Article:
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A Voice of Her Own: Becoming Emily Dickinson

3.3  ·  Rating Details ·  119 Ratings  ·  39 Reviews
When something is most important to me and I do not want to lose it, I gather it into a poem. It is said that women must employ the needle and not the pen. But I will be a Poet! That's who I am!

Before she was an iconic American poet, Emily Dickinson was a spirited girl eager to find her place in the world. Expected by family and friends to mold to the prescribed role for w
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ebook, 368 pages
Published January 26th 2010 by HarperTeen (first published February 24th 2009)
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Anne Osterlund
Oct 27, 2011 Anne Osterlund rated it really liked it  ·  review of another edition
Emily is a dreamer, a writer, and a poet. Determined to be true to herself.

If she can only figure out what that means. Does it require hurling herself into the arms of God? Or daring to submit a valentine into dreaded “publication?” Does it mandate that she plunge herself into marriage like her girlhood friends from Amherst, New England? Or fall victim to the ever present symptoms of influenza—or possibly . . . consumption?

Death is everywhere. But also beauty. And nature. And her own dog!
Not to
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Kathy
Jun 16, 2009 Kathy rated it liked it  ·  review of another edition
Shelves: ya
The form of first-person narrative seems totally appropriate for an actress, accustomed to taking on a role, to adopt as a writer. This memoir is totally believable - it does seem to capture Dickinson's voice and likely thoughts: the frequent use of exclamation points, the quiet personal confession of pride or jealous feelings, the astonishment at even little things in the natural world. I appreciate its presentation as fictional.
The story moves slowly, as did their world. It's hard to imagine
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Tessa
I finished this one out of sheer force of will and desire to be done with it. Had I not been reading this for a class I would have put it down. There just wasn't much of a plot, it was just moments of Emily Dickinson growing up. Yes, there was the overarching theme of her developing her identity as a poet, but that was it. The book didn't build up to anything; it just kind of was. I realize that real life is not always as adventurous as the books I like to read and Emily's growing up years may h ...more
Katarina Janjuseic
The book "A Voice of Her Own: Becoming Emily Dickinson" by author Barbara Dana tells about the childhood and early life of the famous poet Emily Dickinson. It describes her struggle to become a poet and the restrictions which everyone in her life, especially her father, put on her. In the story, she also describes her thoughts on religion (the parts of Christianity that she accepts and agrees with and the parts that she disagrees with), and marriage. According to this book, Dickinson loved and c ...more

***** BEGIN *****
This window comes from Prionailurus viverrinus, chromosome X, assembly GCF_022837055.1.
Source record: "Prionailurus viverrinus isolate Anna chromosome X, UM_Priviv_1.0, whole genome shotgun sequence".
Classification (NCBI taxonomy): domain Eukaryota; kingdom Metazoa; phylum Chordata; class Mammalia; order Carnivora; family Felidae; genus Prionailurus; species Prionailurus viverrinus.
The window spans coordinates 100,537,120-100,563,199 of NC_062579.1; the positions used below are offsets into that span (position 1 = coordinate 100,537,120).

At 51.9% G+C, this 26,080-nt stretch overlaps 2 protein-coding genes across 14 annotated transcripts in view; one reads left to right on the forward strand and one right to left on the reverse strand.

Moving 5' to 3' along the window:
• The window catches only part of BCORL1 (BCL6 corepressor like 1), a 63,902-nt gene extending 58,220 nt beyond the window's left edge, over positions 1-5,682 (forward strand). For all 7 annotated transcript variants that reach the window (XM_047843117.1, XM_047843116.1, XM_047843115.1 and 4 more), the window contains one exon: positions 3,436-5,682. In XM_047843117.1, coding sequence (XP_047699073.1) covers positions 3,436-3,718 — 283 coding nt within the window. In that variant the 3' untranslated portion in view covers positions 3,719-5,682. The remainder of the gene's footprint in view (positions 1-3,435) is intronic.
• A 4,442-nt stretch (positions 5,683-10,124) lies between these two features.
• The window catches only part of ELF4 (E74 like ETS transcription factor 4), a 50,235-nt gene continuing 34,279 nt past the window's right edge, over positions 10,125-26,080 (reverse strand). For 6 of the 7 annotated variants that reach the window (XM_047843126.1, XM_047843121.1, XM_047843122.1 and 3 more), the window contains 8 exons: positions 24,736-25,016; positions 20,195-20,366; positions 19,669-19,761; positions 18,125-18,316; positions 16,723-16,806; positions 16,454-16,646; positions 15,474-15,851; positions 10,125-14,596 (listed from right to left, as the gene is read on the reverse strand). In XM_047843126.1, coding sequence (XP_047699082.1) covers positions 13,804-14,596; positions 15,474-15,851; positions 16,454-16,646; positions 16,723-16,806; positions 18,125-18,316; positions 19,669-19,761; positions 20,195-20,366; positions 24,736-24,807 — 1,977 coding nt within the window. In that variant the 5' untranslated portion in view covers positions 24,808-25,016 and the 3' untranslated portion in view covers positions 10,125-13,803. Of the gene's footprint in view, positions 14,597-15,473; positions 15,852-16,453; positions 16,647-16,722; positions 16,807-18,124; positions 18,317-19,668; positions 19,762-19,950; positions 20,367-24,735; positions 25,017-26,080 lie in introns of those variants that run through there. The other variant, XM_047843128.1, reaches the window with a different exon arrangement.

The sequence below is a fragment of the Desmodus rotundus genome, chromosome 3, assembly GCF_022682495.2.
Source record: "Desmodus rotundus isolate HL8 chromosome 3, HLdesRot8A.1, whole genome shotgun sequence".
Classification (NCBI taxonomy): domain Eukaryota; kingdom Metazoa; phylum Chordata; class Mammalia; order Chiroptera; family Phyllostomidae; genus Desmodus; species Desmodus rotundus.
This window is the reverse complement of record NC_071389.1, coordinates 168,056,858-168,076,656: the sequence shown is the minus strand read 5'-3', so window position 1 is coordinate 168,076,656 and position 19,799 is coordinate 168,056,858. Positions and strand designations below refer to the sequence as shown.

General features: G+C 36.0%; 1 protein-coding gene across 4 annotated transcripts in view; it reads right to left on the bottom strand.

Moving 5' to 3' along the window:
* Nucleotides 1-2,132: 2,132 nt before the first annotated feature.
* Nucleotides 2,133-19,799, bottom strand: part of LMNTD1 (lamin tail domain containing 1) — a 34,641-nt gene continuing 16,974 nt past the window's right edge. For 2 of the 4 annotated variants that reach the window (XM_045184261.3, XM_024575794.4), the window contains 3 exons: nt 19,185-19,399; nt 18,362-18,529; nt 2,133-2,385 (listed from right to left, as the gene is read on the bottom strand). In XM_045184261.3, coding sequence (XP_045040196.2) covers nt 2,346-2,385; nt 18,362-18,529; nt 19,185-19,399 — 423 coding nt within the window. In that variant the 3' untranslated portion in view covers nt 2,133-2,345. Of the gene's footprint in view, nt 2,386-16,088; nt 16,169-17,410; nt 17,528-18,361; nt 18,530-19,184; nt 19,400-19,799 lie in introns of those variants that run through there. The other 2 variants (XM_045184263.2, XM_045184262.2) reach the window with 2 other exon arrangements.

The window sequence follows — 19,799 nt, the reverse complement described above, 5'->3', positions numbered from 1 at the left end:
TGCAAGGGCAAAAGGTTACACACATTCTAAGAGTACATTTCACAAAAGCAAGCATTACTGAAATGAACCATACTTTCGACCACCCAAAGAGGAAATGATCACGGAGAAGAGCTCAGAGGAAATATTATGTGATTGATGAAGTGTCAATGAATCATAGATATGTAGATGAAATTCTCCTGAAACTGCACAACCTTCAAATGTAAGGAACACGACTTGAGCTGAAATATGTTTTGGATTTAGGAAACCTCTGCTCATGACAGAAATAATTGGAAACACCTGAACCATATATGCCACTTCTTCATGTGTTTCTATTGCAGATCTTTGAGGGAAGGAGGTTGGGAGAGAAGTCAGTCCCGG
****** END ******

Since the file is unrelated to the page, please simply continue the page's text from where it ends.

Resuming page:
Virginia Brace
Jun 23, 2009 Virginia Brace rated it it was amazing  ·  review of another edition

Author Barbara Dana immersed herself over a ten year period in the life and words of Emily Dickinson so she could give us a look at what it must have been like to be this extraordinary and spirited girl growing up in the 1800’s in New England.
Emily wrote: “There is always one thing to be grateful for—that one is one’s self and not somebody else.” (This is on a page following the title page.)
In an era when men were the ones who got the best educations, made the family decisions, chose their caree
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Jennifer Wardrip
Reviewed by Cat for TeensReadToo.com

Despite a huge body of work and lifetime's worth of correspondence she left behind, Emily Dickinson remains an enigma in many people's minds. Why was she so preoccupied with death? Why did she choose to not marry in an era when most women did so to the exclusion of all other pursuits? What drove her to write more than one thousand poems, yet never seek publication for her work?

By immersing herself in Emily's poetry, prose, surroundings, and numerous biographie
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catherine james
Despite a huge body of work and lifetime's worth of correspondence she left behind, Emily Dickinson remains an enigma in many people's minds. Why was she so preoccupied with death? Why did she choose to not marry in an era when most women did so to the exclusion of all other pursuits? What drove her to write more than one thousand poems, yet never seek publication for her work? By immersing herself in Emily's poetry, prose, surroundings, and numerous biographies, Barbara Dana seeks to answer the ...more
Michelle Witte